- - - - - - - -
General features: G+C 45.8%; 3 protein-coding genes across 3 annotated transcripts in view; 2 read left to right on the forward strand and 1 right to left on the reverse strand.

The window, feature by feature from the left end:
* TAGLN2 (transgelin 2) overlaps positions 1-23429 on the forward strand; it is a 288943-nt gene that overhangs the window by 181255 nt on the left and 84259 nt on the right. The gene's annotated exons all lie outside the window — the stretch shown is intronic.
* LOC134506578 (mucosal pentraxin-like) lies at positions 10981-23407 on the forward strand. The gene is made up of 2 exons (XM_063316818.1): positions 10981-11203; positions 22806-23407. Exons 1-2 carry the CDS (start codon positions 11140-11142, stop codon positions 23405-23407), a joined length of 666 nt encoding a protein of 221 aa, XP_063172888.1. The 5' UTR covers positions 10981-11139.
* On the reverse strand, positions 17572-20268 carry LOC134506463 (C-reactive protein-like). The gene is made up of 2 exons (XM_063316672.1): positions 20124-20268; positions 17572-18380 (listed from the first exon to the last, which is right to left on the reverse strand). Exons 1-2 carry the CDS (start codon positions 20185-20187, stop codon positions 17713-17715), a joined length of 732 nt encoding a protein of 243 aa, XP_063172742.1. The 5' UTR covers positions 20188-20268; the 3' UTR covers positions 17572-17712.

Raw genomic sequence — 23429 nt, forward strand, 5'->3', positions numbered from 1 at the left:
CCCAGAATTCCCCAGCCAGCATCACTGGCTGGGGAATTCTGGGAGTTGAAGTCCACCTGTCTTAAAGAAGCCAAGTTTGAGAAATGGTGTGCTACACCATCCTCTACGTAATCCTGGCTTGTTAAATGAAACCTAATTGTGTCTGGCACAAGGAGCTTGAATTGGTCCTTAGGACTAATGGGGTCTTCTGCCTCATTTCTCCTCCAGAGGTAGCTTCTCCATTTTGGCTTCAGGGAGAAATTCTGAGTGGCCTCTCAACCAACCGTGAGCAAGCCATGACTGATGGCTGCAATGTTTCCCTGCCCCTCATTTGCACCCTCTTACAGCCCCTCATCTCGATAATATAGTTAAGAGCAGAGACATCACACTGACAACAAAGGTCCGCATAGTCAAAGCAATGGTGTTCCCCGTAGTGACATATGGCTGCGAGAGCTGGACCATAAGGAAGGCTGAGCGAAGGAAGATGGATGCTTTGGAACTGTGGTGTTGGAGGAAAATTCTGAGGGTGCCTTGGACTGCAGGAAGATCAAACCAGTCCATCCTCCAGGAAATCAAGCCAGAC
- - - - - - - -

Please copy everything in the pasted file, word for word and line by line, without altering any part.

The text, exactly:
General features: G+C 45.8%; 3 protein-coding genes across 3 annotated transcripts in view; 2 read left to right on the forward strand and 1 right to left on the reverse strand.

The window, feature by feature from the left end:
* TAGLN2 (transgelin 2) overlaps positions 1-23429 on the forward strand; it is a 288943-nt gene that overhangs the window by 181255 nt on the left and 84259 nt on the right. The gene's annotated exons all lie outside the window — the stretch shown is intronic.
* LOC134506578 (mucosal pentraxin-like) lies at positions 10981-23407 on the forward strand. The gene is made up of 2 exons (XM_063316818.1): positions 10981-11203; positions 22806-23407. Exons 1-2 carry the CDS (start codon positions 11140-11142, stop codon positions 23405-23407), a joined length of 666 nt encoding a protein of 221 aa, XP_063172888.1. The 5' UTR covers positions 10981-11139.
* On the reverse strand, positions 17572-20268 carry LOC134506463 (C-reactive protein-like). The gene is made up of 2 exons (XM_063316672.1): positions 20124-20268; positions 17572-18380 (listed from the first exon to the last, which is right to left on the reverse strand). Exons 1-2 carry the CDS (start codon positions 20185-20187, stop codon positions 17713-17715), a joined length of 732 nt encoding a protein of 243 aa, XP_063172742.1. The 5' UTR covers positions 20188-20268; the 3' UTR covers positions 17572-17712.

Raw genomic sequence — 23429 nt, forward strand, 5'->3', positions numbered from 1 at the left:
CCCAGAATTCCCCAGCCAGCATCACTGGCTGGGGAATTCTGGGAGTTGAAGTCCACCTGTCTTAAAGAAGCCAAGTTTGAGAAATGGTGTGCTACACCATCCTCTACGTAATCCTGGCTTGTTAAATGAAACCTAATTGTGTCTGGCACAAGGAGCTTGAATTGGTCCTTAGGACTAATGGGGTCTTCTGCCTCATTTCTCCTCCAGAGGTAGCTTCTCCATTTTGGCTTCAGGGAGAAATTCTGAGTGGCCTCTCAACCAACCGTGAGCAAGCCATGACTGATGGCTGCAATGTTTCCCTGCCCCTCATTTGCACCCTCTTACAGCCCCTCATCTCGATAATATAGTTAAGAGCAGAGACATCACACTGACAACAAAGGTCCGCATAGTCAAAGCAATGGTGTTCCCCGTAGTGACATATGGCTGCGAGAGCTGGACCATAAGGAAGGCTGAGCGAAGGAAGATGGATGCTTTGGAACTGTGGTGTTGGAGGAAAATTCTGAGGGTGCCTTGGACTGCAGGAAGATCAAACCAGTCCATCCTCCAGGAAATCAAGCCAGAC